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Public urged to attend free cancer screenings

The Hollings Cancer Center and the Yul Brynner Head and Neck Cancer Foundation (YBF) urge everyone to get screened for cancer during the Oral, Head and Neck Cancer Awareness Week (OHANCAW), April 21-27. The week is highlighted by a nationwide day of free screenings at more than 100 medical centers Friday, April 25.
Locally, the screenings will be held from 10 a.m. to 3 p.m. at MUSC ENT Associates, 1280 Johnnie Dodds Blvd., Suite 205, Mount Pleasant; Hollings Cancer Center, third floor, Charleston; Rutledge Tower ENT, second floor, Charleston; and MUSC Specialty Care North, 8992 University Blvd., North Charleston; as well as at the Mobile Health Unit in the Horseshoe on Ashley Avenue.
For all location information and to schedule an appointment, call 792-1414. To find a screening site, visit
According to the American Cancer Society, this year more than 40,000 Americans will be diagnosed with cancers of the head and neck, which include cancers of the oral cavity, larynx and pharynx. At least 7,550 will die from these cancers.
When diagnosed very early, oral and other head and neck cancers can be more easily treated without significant complications, and the chances of survival greatly increase, said Amanda Hollinger, OHANCAW coordinator. However, many Americans do not recognize the symptoms of these cancers. This makes screening very important, especially for those who are at high risk, such as tobacco and alcohol users.
The rate of these cancers has declined since 2005, when at least 65,000 were expected to be diagnosed with oral, head and neck cancer. Two years ago, the American Cancer Society predicted that at least 12,500 people would succumb to OHNC. The decline is likely due to public awareness and improved lifestyles. Survival can be linked to early detection and treatment options. Even still, the incidence of some of these cancers in young adults has increased, regardless of whether they smoke, and some researchers have revealed an association with human papillomavirus.
The rate of cancer in South Carolina is higher than in most states.

About OHNC
Oral, head and neck cancer refers to a variety of cancers that develop in the head and neck region, such as the oral cavity (mouth), the pharynx (throat), paranasal sinuses and nasal cavity; the larynx (voice box), thyroid and salivary glands, the skin of the face and neck, and the lymph nodes in the neck. Common warning signs of OHNC are:
  • Red or white patch in the mouth that lasts more than two weeks
  • Change in voice or hoarseness that lasts more than two weeks
  • Sore throat that does not subside
  • Pain or swelling in the mouth or neck that does not subside
  • Lump in the neck
  • Other warning signs that occur during later stages of the disease include ear pain, difficulty speaking or swallowing and difficulty breathing.
The most effective prevention strategy remains the cessation of risky behaviors such as smoking, use of chewing tobacco and excessive alcohol consumption. More than 85 percent of head and neck cancers are related to tobacco use, while others may have a relationship to viral causes such as human papillomavirus and Epstein-Barr Virus (EBV).
Treatment of OHNC varies depending upon the extent of disease at the initial diagnosis. Most patient's symptoms are managed with surgery, but radiation therapy and/or chemotherapy may also be utilized. After undergoing radiation, some patients may develop a complication called xerostomia, or dry mouth, which is caused by damage to their salivary glands. Xerostomia, a common side effect of radiotherapy for head and neck cancer, can be life-long in duration and affect one’s ability to taste, swallow and even speak.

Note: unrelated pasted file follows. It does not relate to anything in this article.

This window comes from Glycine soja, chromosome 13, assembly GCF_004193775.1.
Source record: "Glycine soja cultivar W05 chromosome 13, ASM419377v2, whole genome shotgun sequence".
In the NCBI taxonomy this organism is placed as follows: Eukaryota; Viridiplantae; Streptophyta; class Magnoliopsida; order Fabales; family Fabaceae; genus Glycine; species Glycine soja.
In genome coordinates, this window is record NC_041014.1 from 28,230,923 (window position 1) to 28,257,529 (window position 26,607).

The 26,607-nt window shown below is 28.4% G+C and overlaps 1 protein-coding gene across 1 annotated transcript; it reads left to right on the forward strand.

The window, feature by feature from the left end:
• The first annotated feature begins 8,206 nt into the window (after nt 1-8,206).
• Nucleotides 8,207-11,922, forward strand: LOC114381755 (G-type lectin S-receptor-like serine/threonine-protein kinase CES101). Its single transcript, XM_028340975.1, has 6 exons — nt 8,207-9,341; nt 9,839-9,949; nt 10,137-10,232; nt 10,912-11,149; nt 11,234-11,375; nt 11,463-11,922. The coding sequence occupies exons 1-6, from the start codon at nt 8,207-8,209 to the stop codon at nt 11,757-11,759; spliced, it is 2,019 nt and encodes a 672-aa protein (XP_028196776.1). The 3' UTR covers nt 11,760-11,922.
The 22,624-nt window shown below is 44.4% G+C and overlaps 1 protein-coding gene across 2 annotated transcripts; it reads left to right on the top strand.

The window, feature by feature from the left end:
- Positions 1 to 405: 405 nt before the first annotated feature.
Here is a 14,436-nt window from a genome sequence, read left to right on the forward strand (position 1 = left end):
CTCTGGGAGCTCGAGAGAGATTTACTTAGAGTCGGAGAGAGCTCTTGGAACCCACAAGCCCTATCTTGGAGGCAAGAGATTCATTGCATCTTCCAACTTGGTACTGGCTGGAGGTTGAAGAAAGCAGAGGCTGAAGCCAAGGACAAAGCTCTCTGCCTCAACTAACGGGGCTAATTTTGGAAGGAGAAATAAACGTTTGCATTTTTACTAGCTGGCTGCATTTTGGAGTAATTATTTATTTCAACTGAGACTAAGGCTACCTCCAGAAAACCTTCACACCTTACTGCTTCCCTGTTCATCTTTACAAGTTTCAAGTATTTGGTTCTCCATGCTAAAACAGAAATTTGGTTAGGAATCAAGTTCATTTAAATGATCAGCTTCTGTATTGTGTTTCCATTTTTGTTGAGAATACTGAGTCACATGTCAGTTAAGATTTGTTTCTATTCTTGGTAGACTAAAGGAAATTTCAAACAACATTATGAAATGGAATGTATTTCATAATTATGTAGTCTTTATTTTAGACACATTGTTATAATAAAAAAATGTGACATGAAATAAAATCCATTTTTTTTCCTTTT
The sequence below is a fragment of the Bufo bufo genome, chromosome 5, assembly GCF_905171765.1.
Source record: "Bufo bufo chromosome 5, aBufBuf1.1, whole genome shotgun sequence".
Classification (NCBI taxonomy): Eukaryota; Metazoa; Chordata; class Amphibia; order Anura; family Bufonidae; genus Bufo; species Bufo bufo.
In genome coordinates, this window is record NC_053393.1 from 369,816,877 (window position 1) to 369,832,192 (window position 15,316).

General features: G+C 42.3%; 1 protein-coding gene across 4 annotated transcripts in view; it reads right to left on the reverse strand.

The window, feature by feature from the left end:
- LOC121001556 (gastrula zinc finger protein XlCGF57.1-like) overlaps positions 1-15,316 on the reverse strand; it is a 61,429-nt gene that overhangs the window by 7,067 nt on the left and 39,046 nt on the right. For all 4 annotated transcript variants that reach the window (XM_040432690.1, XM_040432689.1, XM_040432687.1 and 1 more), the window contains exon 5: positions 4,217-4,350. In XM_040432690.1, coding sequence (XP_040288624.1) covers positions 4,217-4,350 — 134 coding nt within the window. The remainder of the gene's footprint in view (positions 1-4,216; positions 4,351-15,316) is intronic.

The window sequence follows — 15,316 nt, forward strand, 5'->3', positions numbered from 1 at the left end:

Surgery can leave patients with scarring and disfigurement of the face and neck, as well as alterations in speech, sight, smell, chewing, swallowing and taste perception. Recent advances in reconstructive surgery have minimized some of these problems.

Cookbook for patients with cancer
George Chajewski, head chef of MUSC catering, created a simple, step-by-step cookbook filled with recipes suitable for various stages of recovery for cancer patients. Proceeds from the sale of the book help support YBF. These are available for purchase at the Looking Glass at Hollings Cancer Center.  
Chajewski is a survivor of squamous cell carcinoma of the mouth. He will be preparing a special meal during the Yul Brynner Head and Neck Cancer Foundation Survivors Banquet, April 25 at the Church of the Holy Communion, 218 Ashley Ave. This is complimentary to survivors; all others $35. Those interested in attending should call 792-6624.

About the Yul Brynner Head and Neck Cancer Foundation
The mission of the YBF is to provide support to head and neck cancer patients throughout the year; educate children and adults about the disease process, treatment, and prevention of head and neck cancer, and support ongoing research in head and neck oncology. The foundation was established by the late, award-winning actor Yul Brynner, after he was successfully treated for a pre-malignant growth on his voice box.
For more information, call 792-6624 or visit


Friday, April 4, 2008
Catalyst Online is published weekly, updated as needed and improved from time to time by the MUSC Office of Public Relations for the faculty, employees and students of the Medical University of South Carolina. Catalyst Online editor, Kim Draughn, can be reached at 792-4107 or by email, Editorial copy can be submitted to Catalyst Online and to The Catalyst in print by fax, 792-6723, or by email to To place an ad in The Catalyst hardcopy, call Island Publications at 849-1778, ext. 201.